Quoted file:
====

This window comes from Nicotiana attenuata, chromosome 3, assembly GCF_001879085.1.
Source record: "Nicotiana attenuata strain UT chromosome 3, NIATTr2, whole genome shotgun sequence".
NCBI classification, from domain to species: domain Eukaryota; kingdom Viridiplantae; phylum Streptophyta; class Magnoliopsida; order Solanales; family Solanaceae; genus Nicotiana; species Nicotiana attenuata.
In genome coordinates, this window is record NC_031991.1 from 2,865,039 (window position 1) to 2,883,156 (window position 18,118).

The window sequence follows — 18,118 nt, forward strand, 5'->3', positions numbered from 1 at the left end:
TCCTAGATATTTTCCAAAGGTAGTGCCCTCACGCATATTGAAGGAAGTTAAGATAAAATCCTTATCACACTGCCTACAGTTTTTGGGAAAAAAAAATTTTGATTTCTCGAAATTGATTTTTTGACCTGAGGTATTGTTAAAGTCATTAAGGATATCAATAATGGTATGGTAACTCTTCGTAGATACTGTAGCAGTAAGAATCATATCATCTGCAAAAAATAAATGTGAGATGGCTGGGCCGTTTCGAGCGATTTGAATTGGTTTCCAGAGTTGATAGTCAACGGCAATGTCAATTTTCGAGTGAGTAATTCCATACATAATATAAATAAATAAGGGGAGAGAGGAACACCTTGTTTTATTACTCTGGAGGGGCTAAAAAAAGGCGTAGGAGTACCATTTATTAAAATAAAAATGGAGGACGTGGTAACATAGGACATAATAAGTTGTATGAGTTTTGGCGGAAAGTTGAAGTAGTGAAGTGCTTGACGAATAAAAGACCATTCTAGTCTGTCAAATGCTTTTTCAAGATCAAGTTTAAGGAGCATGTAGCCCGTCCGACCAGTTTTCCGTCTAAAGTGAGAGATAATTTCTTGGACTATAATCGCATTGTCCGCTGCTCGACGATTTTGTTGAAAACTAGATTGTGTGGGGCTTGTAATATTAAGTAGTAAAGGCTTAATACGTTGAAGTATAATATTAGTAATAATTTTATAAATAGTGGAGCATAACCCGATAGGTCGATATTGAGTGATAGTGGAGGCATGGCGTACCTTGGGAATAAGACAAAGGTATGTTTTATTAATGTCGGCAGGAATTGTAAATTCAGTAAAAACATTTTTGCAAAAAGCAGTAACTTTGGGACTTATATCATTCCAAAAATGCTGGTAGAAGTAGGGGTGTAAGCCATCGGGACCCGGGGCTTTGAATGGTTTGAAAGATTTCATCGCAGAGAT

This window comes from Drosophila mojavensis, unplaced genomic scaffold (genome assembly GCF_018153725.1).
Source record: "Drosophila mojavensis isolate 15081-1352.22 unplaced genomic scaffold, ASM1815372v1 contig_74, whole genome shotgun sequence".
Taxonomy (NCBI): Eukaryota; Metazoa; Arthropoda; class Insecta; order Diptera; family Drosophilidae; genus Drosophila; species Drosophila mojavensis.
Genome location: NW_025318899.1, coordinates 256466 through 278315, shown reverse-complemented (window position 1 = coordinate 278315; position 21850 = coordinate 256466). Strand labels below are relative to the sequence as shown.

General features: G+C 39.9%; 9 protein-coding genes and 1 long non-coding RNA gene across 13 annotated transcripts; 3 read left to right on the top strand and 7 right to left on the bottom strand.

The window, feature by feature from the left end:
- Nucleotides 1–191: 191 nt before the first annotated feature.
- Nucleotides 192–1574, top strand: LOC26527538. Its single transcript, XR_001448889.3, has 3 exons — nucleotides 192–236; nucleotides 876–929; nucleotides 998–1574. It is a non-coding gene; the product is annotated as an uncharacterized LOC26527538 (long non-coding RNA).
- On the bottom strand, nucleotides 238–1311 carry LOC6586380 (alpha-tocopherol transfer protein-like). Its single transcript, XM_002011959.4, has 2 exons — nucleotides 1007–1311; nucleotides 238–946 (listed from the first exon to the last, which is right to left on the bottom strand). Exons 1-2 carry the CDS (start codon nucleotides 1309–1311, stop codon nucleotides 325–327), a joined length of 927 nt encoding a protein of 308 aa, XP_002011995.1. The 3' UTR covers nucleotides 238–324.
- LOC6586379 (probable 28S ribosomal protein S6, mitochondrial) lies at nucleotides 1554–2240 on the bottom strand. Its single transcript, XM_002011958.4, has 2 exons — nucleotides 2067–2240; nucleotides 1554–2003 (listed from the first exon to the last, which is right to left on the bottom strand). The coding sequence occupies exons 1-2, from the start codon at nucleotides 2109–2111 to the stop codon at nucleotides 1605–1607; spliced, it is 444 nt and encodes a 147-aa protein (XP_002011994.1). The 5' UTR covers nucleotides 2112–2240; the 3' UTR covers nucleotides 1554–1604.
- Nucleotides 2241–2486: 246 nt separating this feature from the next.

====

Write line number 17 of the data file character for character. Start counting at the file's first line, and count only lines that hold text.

- Nucleotides 2241–2486: 246 nt separating this feature from the next.